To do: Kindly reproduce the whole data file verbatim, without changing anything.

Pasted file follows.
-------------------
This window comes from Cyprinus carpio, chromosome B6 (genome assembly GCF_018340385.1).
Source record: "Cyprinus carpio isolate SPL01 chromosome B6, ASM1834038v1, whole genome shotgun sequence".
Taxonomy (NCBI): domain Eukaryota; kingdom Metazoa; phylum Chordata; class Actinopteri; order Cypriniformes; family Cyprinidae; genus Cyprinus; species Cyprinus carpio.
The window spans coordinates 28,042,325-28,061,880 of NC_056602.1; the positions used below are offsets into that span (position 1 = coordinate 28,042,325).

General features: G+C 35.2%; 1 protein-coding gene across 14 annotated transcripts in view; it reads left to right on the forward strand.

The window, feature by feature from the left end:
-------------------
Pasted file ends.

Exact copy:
This window comes from Cyprinus carpio, chromosome B6 (genome assembly GCF_018340385.1).
Source record: "Cyprinus carpio isolate SPL01 chromosome B6, ASM1834038v1, whole genome shotgun sequence".
Taxonomy (NCBI): domain Eukaryota; kingdom Metazoa; phylum Chordata; class Actinopteri; order Cypriniformes; family Cyprinidae; genus Cyprinus; species Cyprinus carpio.
The window spans coordinates 28,042,325-28,061,880 of NC_056602.1; the positions used below are offsets into that span (position 1 = coordinate 28,042,325).

General features: G+C 35.2%; 1 protein-coding gene across 14 annotated transcripts in view; it reads left to right on the forward strand.

The window, feature by feature from the left end: